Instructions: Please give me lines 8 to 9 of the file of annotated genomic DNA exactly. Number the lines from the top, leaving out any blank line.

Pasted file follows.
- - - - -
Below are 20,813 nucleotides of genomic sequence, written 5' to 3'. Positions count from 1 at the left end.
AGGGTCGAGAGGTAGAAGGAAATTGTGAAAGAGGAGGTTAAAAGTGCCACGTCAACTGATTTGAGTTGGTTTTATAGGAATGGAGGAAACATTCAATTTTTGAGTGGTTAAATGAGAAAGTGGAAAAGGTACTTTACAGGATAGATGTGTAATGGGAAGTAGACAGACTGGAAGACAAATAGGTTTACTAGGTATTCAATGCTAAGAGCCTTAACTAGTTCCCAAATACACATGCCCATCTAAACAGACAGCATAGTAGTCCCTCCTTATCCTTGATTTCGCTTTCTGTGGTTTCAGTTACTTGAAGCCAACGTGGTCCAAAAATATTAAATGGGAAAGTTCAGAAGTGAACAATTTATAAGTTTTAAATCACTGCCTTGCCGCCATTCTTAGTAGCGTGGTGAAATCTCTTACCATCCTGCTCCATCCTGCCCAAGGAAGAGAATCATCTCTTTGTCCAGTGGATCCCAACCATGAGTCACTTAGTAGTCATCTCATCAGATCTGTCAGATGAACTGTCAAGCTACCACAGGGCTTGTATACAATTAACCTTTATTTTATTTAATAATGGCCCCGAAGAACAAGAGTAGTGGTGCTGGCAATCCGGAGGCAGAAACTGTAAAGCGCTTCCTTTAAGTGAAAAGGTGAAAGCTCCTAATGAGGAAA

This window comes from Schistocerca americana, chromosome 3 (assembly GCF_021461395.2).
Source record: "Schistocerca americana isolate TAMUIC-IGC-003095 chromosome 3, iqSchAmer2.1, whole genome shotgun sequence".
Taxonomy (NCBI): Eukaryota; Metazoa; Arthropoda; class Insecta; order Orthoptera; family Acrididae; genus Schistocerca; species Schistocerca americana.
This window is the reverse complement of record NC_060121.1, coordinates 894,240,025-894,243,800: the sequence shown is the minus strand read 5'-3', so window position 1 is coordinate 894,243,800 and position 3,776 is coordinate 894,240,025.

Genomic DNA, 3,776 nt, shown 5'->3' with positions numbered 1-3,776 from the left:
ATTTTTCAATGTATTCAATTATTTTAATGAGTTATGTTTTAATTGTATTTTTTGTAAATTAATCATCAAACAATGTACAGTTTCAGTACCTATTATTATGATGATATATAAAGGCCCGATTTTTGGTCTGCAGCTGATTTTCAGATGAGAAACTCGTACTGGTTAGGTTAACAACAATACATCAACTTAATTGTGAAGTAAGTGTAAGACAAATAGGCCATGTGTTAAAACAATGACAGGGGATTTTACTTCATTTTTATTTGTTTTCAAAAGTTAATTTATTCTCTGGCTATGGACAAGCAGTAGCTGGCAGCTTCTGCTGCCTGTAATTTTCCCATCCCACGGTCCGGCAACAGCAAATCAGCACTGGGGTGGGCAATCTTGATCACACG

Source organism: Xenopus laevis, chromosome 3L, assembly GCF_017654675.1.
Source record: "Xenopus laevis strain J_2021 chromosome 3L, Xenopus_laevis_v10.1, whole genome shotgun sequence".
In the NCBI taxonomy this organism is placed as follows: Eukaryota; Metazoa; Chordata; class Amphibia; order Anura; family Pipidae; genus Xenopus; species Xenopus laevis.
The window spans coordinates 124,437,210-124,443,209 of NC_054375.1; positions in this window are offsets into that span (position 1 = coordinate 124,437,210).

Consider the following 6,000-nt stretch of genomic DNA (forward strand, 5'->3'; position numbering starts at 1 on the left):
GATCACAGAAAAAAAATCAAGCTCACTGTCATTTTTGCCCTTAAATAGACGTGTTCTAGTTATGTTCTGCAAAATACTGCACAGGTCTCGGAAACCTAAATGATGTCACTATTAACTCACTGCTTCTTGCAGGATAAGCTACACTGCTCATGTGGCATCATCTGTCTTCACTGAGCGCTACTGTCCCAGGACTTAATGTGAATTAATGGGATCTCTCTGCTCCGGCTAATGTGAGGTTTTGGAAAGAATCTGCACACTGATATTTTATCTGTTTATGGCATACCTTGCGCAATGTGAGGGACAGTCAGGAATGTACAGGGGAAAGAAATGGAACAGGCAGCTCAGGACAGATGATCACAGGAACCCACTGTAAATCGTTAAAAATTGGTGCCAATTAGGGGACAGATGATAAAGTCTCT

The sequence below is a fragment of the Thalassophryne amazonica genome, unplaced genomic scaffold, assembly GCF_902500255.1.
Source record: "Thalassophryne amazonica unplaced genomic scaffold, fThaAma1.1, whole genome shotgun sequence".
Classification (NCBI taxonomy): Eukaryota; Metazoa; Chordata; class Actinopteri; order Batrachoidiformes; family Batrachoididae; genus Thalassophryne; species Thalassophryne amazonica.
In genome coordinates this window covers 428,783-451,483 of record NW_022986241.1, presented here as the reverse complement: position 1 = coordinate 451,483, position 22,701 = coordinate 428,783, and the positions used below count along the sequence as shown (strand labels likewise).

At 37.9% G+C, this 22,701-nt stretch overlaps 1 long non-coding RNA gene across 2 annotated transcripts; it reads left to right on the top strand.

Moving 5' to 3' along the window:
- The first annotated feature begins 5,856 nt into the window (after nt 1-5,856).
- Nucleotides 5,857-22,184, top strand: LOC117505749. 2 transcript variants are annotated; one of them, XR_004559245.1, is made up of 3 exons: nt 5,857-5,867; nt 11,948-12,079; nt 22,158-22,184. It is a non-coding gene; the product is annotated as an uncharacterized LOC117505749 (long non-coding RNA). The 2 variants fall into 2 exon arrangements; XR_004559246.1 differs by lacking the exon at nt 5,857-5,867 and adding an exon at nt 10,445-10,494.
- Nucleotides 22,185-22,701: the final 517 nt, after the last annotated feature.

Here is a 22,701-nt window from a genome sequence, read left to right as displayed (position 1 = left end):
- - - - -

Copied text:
ATTTTTCAATGTATTCAATTATTTTAATGAGTTATGTTTTAATTGTATTTTTTGTAAATTAATCATCAAACAATGTACAGTTTCAGTACCTATTATTATGATGATATATAAAGGCCCGATTTTTGGTCTGCAGCTGATTTTCAGATGAGAAACTCGTACTGGTTAGGTTAACAACAATACATCAACTTAATTGTGAAGTAAGTGTAAGACAAATAGGCCATGTGTTAAAACAATGACAGGGGATTTTACTTCATTTTTATTTGTTTTCAAAAGTTAATTTATTCTCTGGCTATGGACAAGCAGTAGCTGGCAGCTTCTGCTGCCTGTAATTTTCCCATCCCACGGTCCGGCAACAGCAAATCAGCACTGGGGTGGGCAATCTTGATCACACG

Source organism: Xenopus laevis, chromosome 3L, assembly GCF_017654675.1.